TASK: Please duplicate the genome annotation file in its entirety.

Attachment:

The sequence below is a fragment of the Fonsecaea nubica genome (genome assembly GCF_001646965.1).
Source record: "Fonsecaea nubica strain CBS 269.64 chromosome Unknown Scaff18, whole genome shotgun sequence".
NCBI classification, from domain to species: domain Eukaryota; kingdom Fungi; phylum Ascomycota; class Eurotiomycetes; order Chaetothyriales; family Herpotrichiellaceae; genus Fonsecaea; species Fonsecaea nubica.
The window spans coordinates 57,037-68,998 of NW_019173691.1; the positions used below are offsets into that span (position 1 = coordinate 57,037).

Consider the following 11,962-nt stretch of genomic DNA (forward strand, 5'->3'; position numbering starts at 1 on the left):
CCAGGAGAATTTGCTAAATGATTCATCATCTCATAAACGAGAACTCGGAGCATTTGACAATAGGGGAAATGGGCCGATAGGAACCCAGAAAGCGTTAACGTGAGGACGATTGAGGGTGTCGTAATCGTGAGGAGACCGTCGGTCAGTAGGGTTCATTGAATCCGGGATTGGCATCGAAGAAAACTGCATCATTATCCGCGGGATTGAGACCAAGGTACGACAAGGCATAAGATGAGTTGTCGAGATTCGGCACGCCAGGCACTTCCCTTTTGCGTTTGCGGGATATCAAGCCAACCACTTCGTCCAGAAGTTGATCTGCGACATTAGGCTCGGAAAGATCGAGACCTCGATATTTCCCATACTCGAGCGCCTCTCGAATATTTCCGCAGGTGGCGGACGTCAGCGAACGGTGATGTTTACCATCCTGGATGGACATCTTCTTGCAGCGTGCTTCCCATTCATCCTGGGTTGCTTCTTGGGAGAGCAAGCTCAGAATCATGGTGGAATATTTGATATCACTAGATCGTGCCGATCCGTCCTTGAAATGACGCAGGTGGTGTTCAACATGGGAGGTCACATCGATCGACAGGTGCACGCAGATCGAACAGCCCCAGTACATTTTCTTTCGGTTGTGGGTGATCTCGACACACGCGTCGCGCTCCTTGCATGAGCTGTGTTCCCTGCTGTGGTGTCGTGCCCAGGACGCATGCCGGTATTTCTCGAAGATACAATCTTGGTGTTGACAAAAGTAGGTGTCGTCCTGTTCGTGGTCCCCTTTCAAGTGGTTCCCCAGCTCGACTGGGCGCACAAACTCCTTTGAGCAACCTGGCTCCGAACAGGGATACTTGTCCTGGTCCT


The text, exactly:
The sequence below is a fragment of the Fonsecaea nubica genome (genome assembly GCF_001646965.1).
Source record: "Fonsecaea nubica strain CBS 269.64 chromosome Unknown Scaff18, whole genome shotgun sequence".
NCBI classification, from domain to species: domain Eukaryota; kingdom Fungi; phylum Ascomycota; class Eurotiomycetes; order Chaetothyriales; family Herpotrichiellaceae; genus Fonsecaea; species Fonsecaea nubica.
The window spans coordinates 57,037-68,998 of NW_019173691.1; the positions used below are offsets into that span (position 1 = coordinate 57,037).

Consider the following 11,962-nt stretch of genomic DNA (forward strand, 5'->3'; position numbering starts at 1 on the left):
CCAGGAGAATTTGCTAAATGATTCATCATCTCATAAACGAGAACTCGGAGCATTTGACAATAGGGGAAATGGGCCGATAGGAACCCAGAAAGCGTTAACGTGAGGACGATTGAGGGTGTCGTAATCGTGAGGAGACCGTCGGTCAGTAGGGTTCATTGAATCCGGGATTGGCATCGAAGAAAACTGCATCATTATCCGCGGGATTGAGACCAAGGTACGACAAGGCATAAGATGAGTTGTCGAGATTCGGCACGCCAGGCACTTCCCTTTTGCGTTTGCGGGATATCAAGCCAACCACTTCGTCCAGAAGTTGATCTGCGACATTAGGCTCGGAAAGATCGAGACCTCGATATTTCCCATACTCGAGCGCCTCTCGAATATTTCCGCAGGTGGCGGACGTCAGCGAACGGTGATGTTTACCATCCTGGATGGACATCTTCTTGCAGCGTGCTTCCCATTCATCCTGGGTTGCTTCTTGGGAGAGCAAGCTCAGAATCATGGTGGAATATTTGATATCACTAGATCGTGCCGATCCGTCCTTGAAATGACGCAGGTGGTGTTCAACATGGGAGGTCACATCGATCGACAGGTGCACGCAGATCGAACAGCCCCAGTACATTTTCTTTCGGTTGTGGGTGATCTCGACACACGCGTCGCGCTCCTTGCATGAGCTGTGTTCCCTGCTGTGGTGTCGTGCCCAGGACGCATGCCGGTATTTCTCGAAGATACAATCTTGGTGTTGACAAAAGTAGGTGTCGTCCTGTTCGTGGTCCCCTTTCAAGTGGTTCCCCAGCTCGACTGGGCGCACAAACTCCTTTGAGCAACCTGGCTCCGAACAGGGATACTTGTCCTGGTCCT